This fence, for the area it covers, is also the most expensive. Fence shown above came from Kencove. 164' fence, 48" high and it was roughly $180, plus shipping. So 164' of fencing would enable a protected perimeter of 164 feet. Roughly 40' x 40', or 20' x 60', 10' x 70', etc. The closer to square you are, the more interior square footage you get. You can also tie them together to expand the area covered.

Wire and poly rope cost a fraction of that, so can be used on larger areas, in fact they may be best used for larger areas, and for a couple of reasons. First is the cost factor. A person could fence in an area of several acres for less money than a single poultry netting would cost. At least as far as fence that would keep predators out. But that comes with a caveat. it may not keep the birds in. Some say yes it will, and others say no it won't. I'm in the camp that says it all depends. Depends on what? Mainly how large is the area being fenced in. Large enough, probably it will. tight quarters. maybe not.

To elaborate, laying hens, which is what I'm referencing here, only want to range about 100 yards or so max from their home base. generally their coop. So that is about 300 feet in any direction, or if the coop is centered, 300 feet in any direction, so 600 feet square. That is roughly 8.2 acres. So with no fence at all, a free range flock of birds may not venture outside that range, fence or not. If you put up a fence around such a large perimeter, the birds may never venture far enough to find it, but a predator coming from outside that enclosure might. Depending on the terrain, it would be an easy task to build a simple fence to keep them out. It would like like this:

This fence is what a fellow I know is using to keep raccoons out of his sweet corn patch. It uses two strands of poly tape, the lowest set around 5 inches or so off the ground, with a second about 10 inches or so above that. A raccoon trying to breach that perimeter is likely going to hit it with his nose. again, he does not know what a fence is, he only sees a horizontal object to crawl under, over or through. But likely as not, he will touch the fence one way or another on his first encounter and when he does, he gets zapped, and zapped hard. So he decides nothing is worth that and goes off to forage elsewhere.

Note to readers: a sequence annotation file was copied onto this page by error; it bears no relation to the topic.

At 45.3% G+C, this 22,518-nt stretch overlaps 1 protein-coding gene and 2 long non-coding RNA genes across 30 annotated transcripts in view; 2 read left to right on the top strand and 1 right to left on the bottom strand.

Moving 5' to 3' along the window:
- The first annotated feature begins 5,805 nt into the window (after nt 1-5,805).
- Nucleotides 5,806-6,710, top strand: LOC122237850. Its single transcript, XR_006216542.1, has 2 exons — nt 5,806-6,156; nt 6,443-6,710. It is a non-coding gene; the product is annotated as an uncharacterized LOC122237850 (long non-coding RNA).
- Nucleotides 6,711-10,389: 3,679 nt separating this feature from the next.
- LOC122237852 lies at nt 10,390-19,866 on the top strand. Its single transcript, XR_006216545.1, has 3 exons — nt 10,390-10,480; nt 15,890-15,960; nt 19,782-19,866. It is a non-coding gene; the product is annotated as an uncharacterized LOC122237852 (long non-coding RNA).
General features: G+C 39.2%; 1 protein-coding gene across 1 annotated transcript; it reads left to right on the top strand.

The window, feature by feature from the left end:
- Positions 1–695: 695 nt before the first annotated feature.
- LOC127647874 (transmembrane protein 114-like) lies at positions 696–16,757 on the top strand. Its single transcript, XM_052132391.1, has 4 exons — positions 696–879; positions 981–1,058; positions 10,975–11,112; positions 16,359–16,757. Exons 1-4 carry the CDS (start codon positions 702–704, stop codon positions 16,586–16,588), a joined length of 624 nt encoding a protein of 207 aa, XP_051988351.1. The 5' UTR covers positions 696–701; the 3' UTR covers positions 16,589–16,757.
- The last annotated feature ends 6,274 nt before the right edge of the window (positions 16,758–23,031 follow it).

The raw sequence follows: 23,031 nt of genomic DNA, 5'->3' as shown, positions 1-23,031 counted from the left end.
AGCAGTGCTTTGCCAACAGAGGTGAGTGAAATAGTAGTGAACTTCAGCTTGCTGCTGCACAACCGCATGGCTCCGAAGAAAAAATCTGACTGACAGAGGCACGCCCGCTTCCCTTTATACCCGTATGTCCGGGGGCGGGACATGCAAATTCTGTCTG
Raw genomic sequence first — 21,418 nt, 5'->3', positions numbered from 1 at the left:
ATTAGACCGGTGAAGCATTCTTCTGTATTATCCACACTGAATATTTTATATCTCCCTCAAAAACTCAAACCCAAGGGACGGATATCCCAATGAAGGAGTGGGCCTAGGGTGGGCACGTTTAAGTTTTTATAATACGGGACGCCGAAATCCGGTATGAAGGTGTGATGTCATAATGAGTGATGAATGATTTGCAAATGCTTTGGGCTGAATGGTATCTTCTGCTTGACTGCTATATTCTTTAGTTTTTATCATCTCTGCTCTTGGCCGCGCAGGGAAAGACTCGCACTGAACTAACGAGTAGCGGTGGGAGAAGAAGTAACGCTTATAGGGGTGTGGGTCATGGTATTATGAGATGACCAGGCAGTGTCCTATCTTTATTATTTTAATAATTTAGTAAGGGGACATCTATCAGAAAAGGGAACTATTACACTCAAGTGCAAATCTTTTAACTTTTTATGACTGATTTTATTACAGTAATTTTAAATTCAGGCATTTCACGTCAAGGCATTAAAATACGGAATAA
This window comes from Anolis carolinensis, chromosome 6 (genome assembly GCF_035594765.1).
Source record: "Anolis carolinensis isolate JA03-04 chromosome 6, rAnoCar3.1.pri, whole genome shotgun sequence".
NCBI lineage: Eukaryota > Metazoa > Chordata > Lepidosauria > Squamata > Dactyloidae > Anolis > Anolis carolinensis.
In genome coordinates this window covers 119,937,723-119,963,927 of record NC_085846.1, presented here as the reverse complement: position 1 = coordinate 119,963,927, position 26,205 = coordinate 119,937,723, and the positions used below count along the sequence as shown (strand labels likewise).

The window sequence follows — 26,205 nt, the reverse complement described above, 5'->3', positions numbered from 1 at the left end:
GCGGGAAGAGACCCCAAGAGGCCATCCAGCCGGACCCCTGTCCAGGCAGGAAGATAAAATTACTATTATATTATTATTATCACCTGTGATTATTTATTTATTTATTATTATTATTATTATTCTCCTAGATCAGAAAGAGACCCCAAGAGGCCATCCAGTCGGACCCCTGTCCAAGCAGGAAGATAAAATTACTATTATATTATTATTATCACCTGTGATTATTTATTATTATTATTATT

As shown, this is being used to protect a patch of sweet corn, but the same concept applies to setting up a perimeter to protect a flock of birds. Varmint is on the outside, birds on the inside and he has to get past that fence to get in. Can he do it? Will he do it? If hot enough, and painful enough, probably not.

Realistically, this may be all the fence that is required to keep most of our varmint predators out. If they can't go under it and can't go over it, what else is there? Simply establish one of these as an barrier that they cannot cross. (Keep in mind, a tree canopy is a highway for raccoons to get over it. Go up one tree and come down another. so you would have to either fence all those trees in, or fence them all out).

This is a similar fence I'm using on my garden, which also has sweet corn in it:

Instead of poly tape, I'm using 17 gauge aluminum wire, the lowest set about 5 inches off the ground and is suspended by white plastic step in electric fence posts. The second wire is 5 inches above the first. As per my fence tester, this fence is packing 13,000 volts of wallop. To date, it is holding. Within 48 hours of setting this up I went out early in the morning to find my the fence was down. Fencer was still running and till shocking, but at a reduced rate because it was now grounded. But fence had been knocked off the insulators so something hit it hard. Judging from the stank, the first varmint to encounter my fence was a skunk and the jolt he got was enough to not only cause him to knock my fence loose, but also he let loose on the ground, hopefully from a fence induced incontinence. No issues since.

I managed to hit this fence with my weedeater and it knocked things loose. If this is intended to be more permanent, the heavier 14 gauge galvanized steel wire is stronger and more durable and will stand up to more abuse. It is also more visible. It is not as flexible and not as easy to use, but is more durable. In my case, I plan to switch to a lawn mower and simply mow under it, moving the step in posts as needed to get a clear pathway.

Flagging tape was added after lady I'm married to forgot it was there (this light wire fence is not as visible as some) and walked into it. If not for the fact they were wearing some fairly thick flip flops, she would have gotten zapped and my life may have ended. So I added the flagging tape as a visible reminder. One could also add some string above it to get the same affect. But as is, it is protecting and can be easily stepped over by those who know it's there (people that is).